For example, when there is a strong investment into training and development of the employees to reach a new and exciting goal, there is always a chance of misalignment of the interest of the employees and the leader. This is because the employees may have a different perspective of the same situation and may see more realistic hurdles in the plan implementation more than the leader who is dependent on the impulse of emotional influence to get the job done (Lumby and Coleman, 2007).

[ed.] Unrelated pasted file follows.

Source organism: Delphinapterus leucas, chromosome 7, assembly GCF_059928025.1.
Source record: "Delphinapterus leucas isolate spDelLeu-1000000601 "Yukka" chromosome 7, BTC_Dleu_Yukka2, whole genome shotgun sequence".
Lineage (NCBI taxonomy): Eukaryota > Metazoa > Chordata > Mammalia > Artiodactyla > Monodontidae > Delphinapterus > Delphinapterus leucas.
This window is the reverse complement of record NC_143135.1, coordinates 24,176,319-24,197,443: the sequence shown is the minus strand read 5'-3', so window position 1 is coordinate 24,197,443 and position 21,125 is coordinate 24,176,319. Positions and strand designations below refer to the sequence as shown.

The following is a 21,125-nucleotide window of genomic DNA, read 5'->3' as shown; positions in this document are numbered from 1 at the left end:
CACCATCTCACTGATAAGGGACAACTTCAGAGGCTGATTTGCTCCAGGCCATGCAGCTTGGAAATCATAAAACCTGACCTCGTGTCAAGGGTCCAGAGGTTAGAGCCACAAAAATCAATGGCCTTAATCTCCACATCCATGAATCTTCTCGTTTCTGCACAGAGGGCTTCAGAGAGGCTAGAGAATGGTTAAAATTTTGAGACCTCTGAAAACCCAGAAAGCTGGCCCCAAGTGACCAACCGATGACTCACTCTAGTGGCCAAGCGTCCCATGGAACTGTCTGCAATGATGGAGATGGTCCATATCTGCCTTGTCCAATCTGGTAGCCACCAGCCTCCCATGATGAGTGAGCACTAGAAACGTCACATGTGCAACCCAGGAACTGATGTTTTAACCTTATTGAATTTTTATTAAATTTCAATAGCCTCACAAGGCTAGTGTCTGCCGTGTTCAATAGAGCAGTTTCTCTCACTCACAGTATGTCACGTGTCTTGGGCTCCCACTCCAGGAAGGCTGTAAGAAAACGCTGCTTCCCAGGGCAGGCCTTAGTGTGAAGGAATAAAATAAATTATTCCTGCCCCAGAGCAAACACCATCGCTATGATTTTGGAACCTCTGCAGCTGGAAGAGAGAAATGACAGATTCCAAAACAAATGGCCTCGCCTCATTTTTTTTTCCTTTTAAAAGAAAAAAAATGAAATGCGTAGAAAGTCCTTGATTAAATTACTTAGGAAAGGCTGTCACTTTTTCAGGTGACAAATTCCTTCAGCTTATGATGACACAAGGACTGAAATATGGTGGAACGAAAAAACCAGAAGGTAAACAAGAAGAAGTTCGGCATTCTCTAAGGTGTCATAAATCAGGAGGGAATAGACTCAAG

A transformational leader is beyond doubt an influencer and inspirational human who always strives to inspire others around to see what he or she is able to see. The effort is always commendable, but the outcome of the effort is not in the hands and control of the leader because the reactions of the employees around depends on their own personal ability to get inspired and the level of inspiration must also match with their organisational commitment (Hawkins, 2011). Considering this, it is important and essential for the leader to test the waters first and investigate the ability of the employees and willingness to accept being influenced and motivated emotionally when there is an attempt from the leader. Conger and Kanungo (1988) asserts that the transformational leader believes in the emotional connection and attachment of the followers with the leader and this attachment is strengthened and influenced by the actions of the leader. This observation is considering action as one of the influence parameters which is able to arouse the followers to the leader’s way of thinking, but the same condition may not be fruitful in a multinational that is catering to a diverse workforce and there exists barriers of understanding basic methodologies, let alone getting influenced positively about a concept.